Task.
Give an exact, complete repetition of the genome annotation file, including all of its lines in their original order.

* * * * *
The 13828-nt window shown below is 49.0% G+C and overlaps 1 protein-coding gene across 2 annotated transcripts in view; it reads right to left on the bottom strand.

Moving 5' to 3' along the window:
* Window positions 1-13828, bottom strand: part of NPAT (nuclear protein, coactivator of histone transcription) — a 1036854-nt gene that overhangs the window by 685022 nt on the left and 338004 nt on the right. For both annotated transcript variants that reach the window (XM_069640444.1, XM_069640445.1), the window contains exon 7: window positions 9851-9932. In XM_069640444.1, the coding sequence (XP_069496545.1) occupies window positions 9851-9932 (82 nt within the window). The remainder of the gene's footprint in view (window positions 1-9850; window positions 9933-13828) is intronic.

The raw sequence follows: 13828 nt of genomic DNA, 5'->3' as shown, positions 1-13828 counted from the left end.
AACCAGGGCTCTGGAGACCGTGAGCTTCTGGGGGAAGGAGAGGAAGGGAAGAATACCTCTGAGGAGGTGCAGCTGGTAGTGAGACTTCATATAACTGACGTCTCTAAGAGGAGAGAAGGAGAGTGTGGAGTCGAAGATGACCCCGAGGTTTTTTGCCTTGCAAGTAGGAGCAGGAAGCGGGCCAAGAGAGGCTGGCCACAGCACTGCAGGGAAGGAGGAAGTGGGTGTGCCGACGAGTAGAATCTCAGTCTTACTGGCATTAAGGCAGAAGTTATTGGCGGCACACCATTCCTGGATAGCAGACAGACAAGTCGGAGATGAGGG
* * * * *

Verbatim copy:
The 13828-nt window shown below is 49.0% G+C and overlaps 1 protein-coding gene across 2 annotated transcripts in view; it reads right to left on the bottom strand.

Moving 5' to 3' along the window:
* Window positions 1-13828, bottom strand: part of NPAT (nuclear protein, coactivator of histone transcription) — a 1036854-nt gene that overhangs the window by 685022 nt on the left and 338004 nt on the right. For both annotated transcript variants that reach the window (XM_069640444.1, XM_069640445.1), the window contains exon 7: window positions 9851-9932. In XM_069640444.1, the coding sequence (XP_069496545.1) occupies window positions 9851-9932 (82 nt within the window). The remainder of the gene's footprint in view (window positions 1-9850; window positions 9933-13828) is intronic.

The raw sequence follows: 13828 nt of genomic DNA, 5'->3' as shown, positions 1-13828 counted from the left end.
AACCAGGGCTCTGGAGACCGTGAGCTTCTGGGGGAAGGAGAGGAAGGGAAGAATACCTCTGAGGAGGTGCAGCTGGTAGTGAGACTTCATATAACTGACGTCTCTAAGAGGAGAGAAGGAGAGTGTGGAGTCGAAGATGACCCCGAGGTTTTTTGCCTTGCAAGTAGGAGCAGGAAGCGGGCCAAGAGAGGCTGGCCACAGCACTGCAGGGAAGGAGGAAGTGGGTGTGCCGACGAGTAGAATCTCAGTCTTACTGGCATTAAGGCAGAAGTTATTGGCGGCACACCATTCCTGGATAGCAGACAGACAAGTCGGAGATGAGGG